If you sell your home during the year, you may be able to exclude some or all of the gain from your return. This exclusion—up to $250,000 for individuals and $500,000 for married taxpayers filing joint returns—can be claimed more than once.
If you have claimed the exclusion in the 2 year period before the sale date of this home, you cannot claim the exclusion again.
To exclude the gain on your main home from your return, you must meet both the Ownership and Use tests.
Ownership Test: You must have owned the home for at least 2 years in the 5-year period ending on the date of the sale. Note: Only one spouse must meet the Ownership Test to claim the exclusion on the return.
Use Test: You must have lived in the home as your main home at least 2 years during the 5-year period ending on the date of the sale. Note: Each spouse must meet the Use Test in order to take the exclusion on the return.
The required 2 years of ownership and use during the 5-year period ending on the date of the sale do not have to be continuous nor do they both have to occur at the same time.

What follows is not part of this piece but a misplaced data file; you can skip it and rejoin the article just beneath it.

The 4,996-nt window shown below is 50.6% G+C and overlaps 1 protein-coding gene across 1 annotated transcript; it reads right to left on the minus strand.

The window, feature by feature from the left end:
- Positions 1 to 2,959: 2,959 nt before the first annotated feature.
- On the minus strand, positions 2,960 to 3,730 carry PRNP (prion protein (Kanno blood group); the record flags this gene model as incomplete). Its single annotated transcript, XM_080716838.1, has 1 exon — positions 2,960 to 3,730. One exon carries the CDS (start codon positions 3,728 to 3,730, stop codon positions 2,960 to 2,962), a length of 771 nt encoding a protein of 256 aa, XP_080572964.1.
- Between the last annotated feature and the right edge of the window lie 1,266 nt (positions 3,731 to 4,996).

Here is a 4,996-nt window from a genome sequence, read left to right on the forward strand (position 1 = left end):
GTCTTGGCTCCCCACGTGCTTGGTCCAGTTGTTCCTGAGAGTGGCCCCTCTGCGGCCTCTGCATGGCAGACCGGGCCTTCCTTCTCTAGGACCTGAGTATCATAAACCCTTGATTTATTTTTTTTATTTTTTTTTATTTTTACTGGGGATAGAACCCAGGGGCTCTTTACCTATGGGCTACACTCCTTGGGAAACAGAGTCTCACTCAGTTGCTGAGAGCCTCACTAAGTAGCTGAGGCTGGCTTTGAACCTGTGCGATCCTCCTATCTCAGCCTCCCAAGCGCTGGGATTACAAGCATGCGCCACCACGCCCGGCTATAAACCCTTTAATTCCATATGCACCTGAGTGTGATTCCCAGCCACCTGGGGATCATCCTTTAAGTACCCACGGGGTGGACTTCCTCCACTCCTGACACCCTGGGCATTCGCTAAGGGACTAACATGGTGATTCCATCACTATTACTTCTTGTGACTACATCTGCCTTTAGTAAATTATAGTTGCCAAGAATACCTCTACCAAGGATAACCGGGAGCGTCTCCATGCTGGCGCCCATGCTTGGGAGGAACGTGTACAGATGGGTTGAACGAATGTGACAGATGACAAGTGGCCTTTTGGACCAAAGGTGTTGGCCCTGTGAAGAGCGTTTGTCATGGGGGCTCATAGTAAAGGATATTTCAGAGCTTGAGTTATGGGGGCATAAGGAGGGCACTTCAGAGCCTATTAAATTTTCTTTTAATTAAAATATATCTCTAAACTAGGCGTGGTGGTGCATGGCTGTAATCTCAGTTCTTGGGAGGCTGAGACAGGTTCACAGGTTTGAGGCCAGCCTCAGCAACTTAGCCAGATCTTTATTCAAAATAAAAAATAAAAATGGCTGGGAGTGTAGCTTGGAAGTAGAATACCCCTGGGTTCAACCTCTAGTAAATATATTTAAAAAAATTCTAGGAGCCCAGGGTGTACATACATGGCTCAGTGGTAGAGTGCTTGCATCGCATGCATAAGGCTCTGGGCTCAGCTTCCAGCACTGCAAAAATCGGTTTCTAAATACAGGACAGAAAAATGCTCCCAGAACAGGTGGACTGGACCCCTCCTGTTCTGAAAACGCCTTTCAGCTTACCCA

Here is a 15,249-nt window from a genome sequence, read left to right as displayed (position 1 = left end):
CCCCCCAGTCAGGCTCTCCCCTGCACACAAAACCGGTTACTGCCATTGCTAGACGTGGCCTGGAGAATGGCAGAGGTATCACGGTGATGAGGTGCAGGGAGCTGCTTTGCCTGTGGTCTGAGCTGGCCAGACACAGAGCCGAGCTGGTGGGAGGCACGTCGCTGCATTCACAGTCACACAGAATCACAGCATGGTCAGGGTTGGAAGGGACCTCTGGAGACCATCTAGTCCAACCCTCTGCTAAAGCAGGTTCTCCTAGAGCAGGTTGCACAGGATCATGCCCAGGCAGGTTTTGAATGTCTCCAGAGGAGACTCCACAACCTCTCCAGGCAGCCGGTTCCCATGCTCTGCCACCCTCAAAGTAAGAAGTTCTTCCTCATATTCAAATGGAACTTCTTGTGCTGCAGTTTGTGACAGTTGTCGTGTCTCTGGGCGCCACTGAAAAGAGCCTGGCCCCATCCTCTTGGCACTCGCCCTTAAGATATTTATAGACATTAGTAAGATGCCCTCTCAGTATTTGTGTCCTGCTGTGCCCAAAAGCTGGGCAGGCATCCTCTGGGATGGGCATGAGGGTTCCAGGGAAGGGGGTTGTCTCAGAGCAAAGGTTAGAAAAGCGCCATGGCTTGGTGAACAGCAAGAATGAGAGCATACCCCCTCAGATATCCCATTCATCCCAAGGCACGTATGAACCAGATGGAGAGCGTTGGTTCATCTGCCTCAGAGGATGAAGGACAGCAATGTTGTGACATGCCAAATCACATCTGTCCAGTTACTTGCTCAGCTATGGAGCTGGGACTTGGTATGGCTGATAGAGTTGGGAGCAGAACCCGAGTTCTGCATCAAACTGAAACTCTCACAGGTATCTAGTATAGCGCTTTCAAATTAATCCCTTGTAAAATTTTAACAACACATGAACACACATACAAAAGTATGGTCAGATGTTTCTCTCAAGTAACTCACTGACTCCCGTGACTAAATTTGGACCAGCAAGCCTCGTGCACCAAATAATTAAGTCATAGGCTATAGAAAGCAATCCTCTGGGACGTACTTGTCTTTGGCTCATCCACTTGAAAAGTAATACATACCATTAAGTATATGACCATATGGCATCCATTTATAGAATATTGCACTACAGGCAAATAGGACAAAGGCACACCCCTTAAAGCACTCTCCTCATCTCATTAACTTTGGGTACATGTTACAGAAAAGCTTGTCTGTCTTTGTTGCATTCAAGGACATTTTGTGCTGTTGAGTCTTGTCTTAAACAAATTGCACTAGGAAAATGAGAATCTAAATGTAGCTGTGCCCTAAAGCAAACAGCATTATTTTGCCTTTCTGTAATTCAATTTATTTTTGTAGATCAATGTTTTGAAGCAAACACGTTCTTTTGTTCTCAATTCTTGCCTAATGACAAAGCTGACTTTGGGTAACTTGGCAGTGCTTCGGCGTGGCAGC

To report the gain and the exclusion on your return, go to the
- Federal Section
- Capital Gains and Losses, Schedule D
- Sale of Main Home Worksheet
If you do not meet these tests, you may still be allowed to exclude a reduced amount of the gain realized on the sale of your home. But you must have sold the home for other specific reasons such as serious health issues, a change in your place of employment, or certain unforeseen circumstances such as a divorce or legal separation, natural or man-made disasters resulting in a casualty to your home, or an involuntary conversion of your home.
The IRS does not allow you to claim a loss on the sale of the Main Home. For more details and information see IRS Publication 523, Selling Your Home.